In the summer, as people are out and about with their families, you may engage in unhelpful comparisons to other parents. Perhaps you question your parenting abilities next to families with neurotypical kids. Cultural standards of parenting are idealized and can cause a lot of stress. As a parent to a child with ADHD, it can be difficult to remember that they always love you and are looking to you for comfort and guidance. (Yes, even when there are disagreements and emotionally turbulent times.)
During these warm, sunny months, I encourage you to be gentle to yourself. Take time to fill your cup up and do things that nurture you. When children and teens experience a happy parent, they are more likely to work with them and learn from them.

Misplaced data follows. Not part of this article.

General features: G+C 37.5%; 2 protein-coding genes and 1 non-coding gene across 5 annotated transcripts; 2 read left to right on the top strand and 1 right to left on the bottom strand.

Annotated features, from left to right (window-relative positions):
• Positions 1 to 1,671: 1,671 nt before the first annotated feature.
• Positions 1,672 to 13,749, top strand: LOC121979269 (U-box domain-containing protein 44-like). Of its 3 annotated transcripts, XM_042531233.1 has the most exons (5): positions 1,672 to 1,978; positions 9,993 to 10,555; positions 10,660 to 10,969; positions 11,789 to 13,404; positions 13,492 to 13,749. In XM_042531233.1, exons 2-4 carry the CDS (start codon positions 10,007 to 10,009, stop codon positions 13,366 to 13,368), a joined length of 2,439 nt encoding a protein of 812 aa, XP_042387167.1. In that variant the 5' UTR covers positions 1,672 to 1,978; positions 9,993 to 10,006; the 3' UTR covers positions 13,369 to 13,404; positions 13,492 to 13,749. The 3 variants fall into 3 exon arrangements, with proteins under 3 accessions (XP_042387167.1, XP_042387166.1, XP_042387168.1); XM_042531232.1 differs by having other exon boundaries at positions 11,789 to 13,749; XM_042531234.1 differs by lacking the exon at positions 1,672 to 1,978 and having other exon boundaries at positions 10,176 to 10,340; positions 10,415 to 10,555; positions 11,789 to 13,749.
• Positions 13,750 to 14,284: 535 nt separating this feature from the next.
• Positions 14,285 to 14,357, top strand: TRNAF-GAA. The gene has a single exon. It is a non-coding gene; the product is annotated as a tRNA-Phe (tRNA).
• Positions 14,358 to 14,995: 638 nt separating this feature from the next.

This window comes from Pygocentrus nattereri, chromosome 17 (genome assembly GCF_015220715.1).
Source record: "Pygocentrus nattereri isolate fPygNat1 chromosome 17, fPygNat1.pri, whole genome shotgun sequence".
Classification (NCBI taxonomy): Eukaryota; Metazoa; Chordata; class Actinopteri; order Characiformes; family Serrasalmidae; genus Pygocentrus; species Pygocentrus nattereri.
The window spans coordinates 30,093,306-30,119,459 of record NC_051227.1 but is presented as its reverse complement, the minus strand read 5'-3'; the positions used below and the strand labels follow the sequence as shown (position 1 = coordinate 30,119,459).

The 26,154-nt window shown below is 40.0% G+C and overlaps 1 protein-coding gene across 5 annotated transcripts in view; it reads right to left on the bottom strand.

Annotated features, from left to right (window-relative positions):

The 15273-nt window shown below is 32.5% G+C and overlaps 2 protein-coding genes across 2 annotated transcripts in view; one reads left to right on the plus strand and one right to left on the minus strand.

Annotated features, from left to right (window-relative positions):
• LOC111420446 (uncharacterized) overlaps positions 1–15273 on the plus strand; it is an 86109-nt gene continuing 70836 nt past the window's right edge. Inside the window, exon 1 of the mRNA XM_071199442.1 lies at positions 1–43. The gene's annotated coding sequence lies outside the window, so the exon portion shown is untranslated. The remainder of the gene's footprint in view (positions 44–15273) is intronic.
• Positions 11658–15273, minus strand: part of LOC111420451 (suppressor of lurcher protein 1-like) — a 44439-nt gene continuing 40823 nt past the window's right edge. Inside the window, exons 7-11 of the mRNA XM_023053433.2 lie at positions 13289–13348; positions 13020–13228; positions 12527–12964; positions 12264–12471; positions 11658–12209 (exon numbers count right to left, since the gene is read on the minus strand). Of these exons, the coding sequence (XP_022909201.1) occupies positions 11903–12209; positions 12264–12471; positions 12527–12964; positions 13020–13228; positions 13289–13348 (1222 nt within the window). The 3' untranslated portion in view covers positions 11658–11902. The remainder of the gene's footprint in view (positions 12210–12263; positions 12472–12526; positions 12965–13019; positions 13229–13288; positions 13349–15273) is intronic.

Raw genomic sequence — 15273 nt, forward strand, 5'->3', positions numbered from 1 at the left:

Build self-esteem with positive reinforcement.
Children are already susceptible to bullying and negative self-talk. A lot of self-esteem-related issues regarding appearance float around in the summer and it can be hard for kids and adults alike to stay body positive. Talk about any body image issues with respect and acceptance, and, if necessary, plan a visit to your primary care provider.
Improve self-esteem by encouraging them around daily activities and noticing when they follow through and cooperate. Celebrate their efforts and successes. Something as simple as, “You did such a great job handling your bad mood earlier” or “Nice job clearing the table when I asked” can really make a difference and turn things around. The summer is a prime opportunity to build up their self-confidence and focus on their progress as much as their accomplishments. This will help them thrive and become more resilient when the school year begins again.
As carefree as the summer can be for many, there can still be tense and confusing times for kids with ADHD and their families. Try out some of these additional tips to foster a summer of sanity.